Foundation practice watch. This initiative would evaluate the grantmaking processes of foundations on public websites. The Center for Effective Philanthropy (CEP) has developed methodologies intended to help foundations understand and track grantee satisfaction with their own grantmaking. This is a good start, and CEP staff likely have many thoughts about how to make the foundation sector more effective and accountable through evaluation. However, CEP operates within the intellectual sphere and under the financial boot of the institutions it could evaluate. CEP and existing or new groups like it, such as the National Committee for Responsive Philanthropy, must be encouraged and independently funded to take on a more incisive role in foundation-practice evaluation. Also, existing or new entrepreneurial agencies should pursue the additional initiatives below.

A center for grantmaking impact. This initiative would evaluate foundation programs on their effectiveness, the quality of their reporting, and the congruence of their grantmaking strategies with community needs and goals, and report such findings on a public website. In a bid to encourage internal and external accountability in private foundations, the center would view trustees as a principal audience for this work product, encouraging them to demand more from program staff.

New intermediary grantmakers. If trustees of foundations remain dissatisfied with the conduct of their resident program staff, they should utilize the services of other grantmaking institutions to manage all or a portion of their annual grantmaking budgets. Social entrepreneurs could remake the grantmaking model to be more efficient, effective, and accountable, and sell that service to endowments and wealthy people. Such services would enable the necessary separation between endowments and grantmaking, and establish a degree of accountability unattainable in our dominant private foundation model.

Foundation worthiness calculator. The strategies above would improve the internal accountability of foundations, but until foundation trustees become accountable externally for the activities and decisions of their institutions, we cannot expect the giving system to perform optimally. Today, accountability for trustees begins and ends with proper fiduciary conduct. A service that would not only reveal the effectiveness of the grantmaking program of a foundation but also report on each foundation’s institutional strategy to maximize the value of its capital (e.g., more rapid payout, mission investment of endowment, collaborative grantmaking with other foundations, use of multiple grantmaking intermediaries, etc.) would have considerable, highly leverageable value for the entire philanthropy ecosystem.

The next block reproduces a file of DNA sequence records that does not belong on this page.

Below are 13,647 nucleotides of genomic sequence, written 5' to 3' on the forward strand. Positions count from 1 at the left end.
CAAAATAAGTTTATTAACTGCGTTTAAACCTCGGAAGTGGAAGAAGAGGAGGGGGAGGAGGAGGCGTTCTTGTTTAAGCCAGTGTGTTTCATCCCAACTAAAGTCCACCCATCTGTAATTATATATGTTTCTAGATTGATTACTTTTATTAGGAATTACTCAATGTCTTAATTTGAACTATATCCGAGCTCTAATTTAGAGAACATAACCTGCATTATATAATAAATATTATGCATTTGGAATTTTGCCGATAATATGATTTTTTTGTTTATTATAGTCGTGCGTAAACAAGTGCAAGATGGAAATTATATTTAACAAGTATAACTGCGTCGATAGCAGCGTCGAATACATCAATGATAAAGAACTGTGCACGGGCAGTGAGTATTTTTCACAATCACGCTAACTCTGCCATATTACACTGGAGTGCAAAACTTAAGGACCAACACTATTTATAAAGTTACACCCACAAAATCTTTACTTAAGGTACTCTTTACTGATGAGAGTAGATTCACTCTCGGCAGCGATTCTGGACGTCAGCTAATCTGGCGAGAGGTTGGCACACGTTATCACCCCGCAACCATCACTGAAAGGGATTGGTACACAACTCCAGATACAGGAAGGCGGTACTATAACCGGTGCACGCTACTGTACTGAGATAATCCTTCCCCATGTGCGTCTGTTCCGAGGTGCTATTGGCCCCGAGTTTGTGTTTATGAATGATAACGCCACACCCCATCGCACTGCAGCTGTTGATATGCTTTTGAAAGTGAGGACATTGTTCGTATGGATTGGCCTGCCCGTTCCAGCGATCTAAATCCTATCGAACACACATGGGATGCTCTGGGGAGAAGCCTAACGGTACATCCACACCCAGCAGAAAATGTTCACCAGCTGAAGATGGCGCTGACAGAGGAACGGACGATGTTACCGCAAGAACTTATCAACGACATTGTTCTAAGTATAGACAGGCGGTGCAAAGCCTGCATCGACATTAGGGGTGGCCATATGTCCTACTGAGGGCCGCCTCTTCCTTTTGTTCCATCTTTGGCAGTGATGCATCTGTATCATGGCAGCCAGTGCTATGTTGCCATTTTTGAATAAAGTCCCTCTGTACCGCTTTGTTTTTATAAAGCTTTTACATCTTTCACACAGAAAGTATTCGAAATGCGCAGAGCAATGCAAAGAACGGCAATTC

Catalogue and evaluations of the donor-advised fund programs of community foundations and major charitable gift funds. This entire field would benefit if a new service were formed to review the value propositions offered by each of these transaction intermediaries. These intermediaries have the potential to become highly productive forces in the education of donors and the accountability of the giving system, but no external party is watching, evaluating, or reporting. A new evaluative service could assess the degree to which each intermediary provides its donor advisors consistent reporting by nonprofits, nonprofit performance tracking information, pertinent knowledge from the environmental knowledge system, and other support to become more intentional and discerning donors.



  1. As this article presents just the first half of the paper, the nonprofit management and reporting system and the nonprofit evaluation system are not discussed here; they will be elaborated on in NPQ’s upcoming fall 2013 edition.
  2. In an interview with the author.
  3. See note 1, above.
  4. The Center on Philanthropy at Indiana University, Giving USA 2010: The Annual Report on Philanthropy for the Year 2009 (Chicago: Giving USA Foundation, 2010), 6–9.
  5. Donor-advised funds are hosted and are technically owned by community foundations and charitable gift funds.
  6. Ben Gose, “Charities Can Expect More Money to Flow from Donor-Advised Funds,” Chronicle of Philanthropy, July 11, 2010.